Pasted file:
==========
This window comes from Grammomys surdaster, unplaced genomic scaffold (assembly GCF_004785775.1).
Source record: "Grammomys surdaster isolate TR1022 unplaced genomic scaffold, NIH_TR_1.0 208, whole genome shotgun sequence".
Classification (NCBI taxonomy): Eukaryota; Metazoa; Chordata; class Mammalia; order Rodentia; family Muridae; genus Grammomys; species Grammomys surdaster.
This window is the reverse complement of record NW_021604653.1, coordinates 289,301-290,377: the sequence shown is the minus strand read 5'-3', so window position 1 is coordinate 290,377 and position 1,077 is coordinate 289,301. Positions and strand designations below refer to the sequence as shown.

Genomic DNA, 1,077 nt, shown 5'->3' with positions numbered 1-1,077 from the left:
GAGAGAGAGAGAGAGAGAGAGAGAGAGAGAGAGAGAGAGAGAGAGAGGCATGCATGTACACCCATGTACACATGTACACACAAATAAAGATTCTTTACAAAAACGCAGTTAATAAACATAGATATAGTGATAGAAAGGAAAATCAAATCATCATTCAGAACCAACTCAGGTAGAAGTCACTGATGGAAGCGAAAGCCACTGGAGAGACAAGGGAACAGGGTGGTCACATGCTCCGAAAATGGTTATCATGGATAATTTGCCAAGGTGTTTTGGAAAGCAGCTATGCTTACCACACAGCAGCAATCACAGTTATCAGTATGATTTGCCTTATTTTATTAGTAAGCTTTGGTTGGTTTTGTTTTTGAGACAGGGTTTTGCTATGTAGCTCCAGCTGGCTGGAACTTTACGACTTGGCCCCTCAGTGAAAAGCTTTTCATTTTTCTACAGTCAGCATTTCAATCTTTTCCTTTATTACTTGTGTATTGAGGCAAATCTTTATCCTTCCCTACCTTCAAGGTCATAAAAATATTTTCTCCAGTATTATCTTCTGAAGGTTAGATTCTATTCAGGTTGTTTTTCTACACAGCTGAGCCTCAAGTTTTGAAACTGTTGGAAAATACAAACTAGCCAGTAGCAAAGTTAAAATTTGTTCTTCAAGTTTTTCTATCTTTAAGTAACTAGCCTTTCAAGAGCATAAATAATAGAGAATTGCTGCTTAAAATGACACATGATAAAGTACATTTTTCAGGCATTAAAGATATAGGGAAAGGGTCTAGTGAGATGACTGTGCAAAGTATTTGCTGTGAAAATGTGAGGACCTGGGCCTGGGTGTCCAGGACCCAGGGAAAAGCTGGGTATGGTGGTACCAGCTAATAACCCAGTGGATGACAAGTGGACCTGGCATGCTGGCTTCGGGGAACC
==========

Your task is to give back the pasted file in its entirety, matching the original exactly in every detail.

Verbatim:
This window comes from Grammomys surdaster, unplaced genomic scaffold (assembly GCF_004785775.1).
Source record: "Grammomys surdaster isolate TR1022 unplaced genomic scaffold, NIH_TR_1.0 208, whole genome shotgun sequence".
Classification (NCBI taxonomy): Eukaryota; Metazoa; Chordata; class Mammalia; order Rodentia; family Muridae; genus Grammomys; species Grammomys surdaster.
This window is the reverse complement of record NW_021604653.1, coordinates 289,301-290,377: the sequence shown is the minus strand read 5'-3', so window position 1 is coordinate 290,377 and position 1,077 is coordinate 289,301. Positions and strand designations below refer to the sequence as shown.

Genomic DNA, 1,077 nt, shown 5'->3' with positions numbered 1-1,077 from the left:
GAGAGAGAGAGAGAGAGAGAGAGAGAGAGAGAGAGAGAGAGAGAGAGGCATGCATGTACACCCATGTACACATGTACACACAAATAAAGATTCTTTACAAAAACGCAGTTAATAAACATAGATATAGTGATAGAAAGGAAAATCAAATCATCATTCAGAACCAACTCAGGTAGAAGTCACTGATGGAAGCGAAAGCCACTGGAGAGACAAGGGAACAGGGTGGTCACATGCTCCGAAAATGGTTATCATGGATAATTTGCCAAGGTGTTTTGGAAAGCAGCTATGCTTACCACACAGCAGCAATCACAGTTATCAGTATGATTTGCCTTATTTTATTAGTAAGCTTTGGTTGGTTTTGTTTTTGAGACAGGGTTTTGCTATGTAGCTCCAGCTGGCTGGAACTTTACGACTTGGCCCCTCAGTGAAAAGCTTTTCATTTTTCTACAGTCAGCATTTCAATCTTTTCCTTTATTACTTGTGTATTGAGGCAAATCTTTATCCTTCCCTACCTTCAAGGTCATAAAAATATTTTCTCCAGTATTATCTTCTGAAGGTTAGATTCTATTCAGGTTGTTTTTCTACACAGCTGAGCCTCAAGTTTTGAAACTGTTGGAAAATACAAACTAGCCAGTAGCAAAGTTAAAATTTGTTCTTCAAGTTTTTCTATCTTTAAGTAACTAGCCTTTCAAGAGCATAAATAATAGAGAATTGCTGCTTAAAATGACACATGATAAAGTACATTTTTCAGGCATTAAAGATATAGGGAAAGGGTCTAGTGAGATGACTGTGCAAAGTATTTGCTGTGAAAATGTGAGGACCTGGGCCTGGGTGTCCAGGACCCAGGGAAAAGCTGGGTATGGTGGTACCAGCTAATAACCCAGTGGATGACAAGTGGACCTGGCATGCTGGCTTCGGGGAACC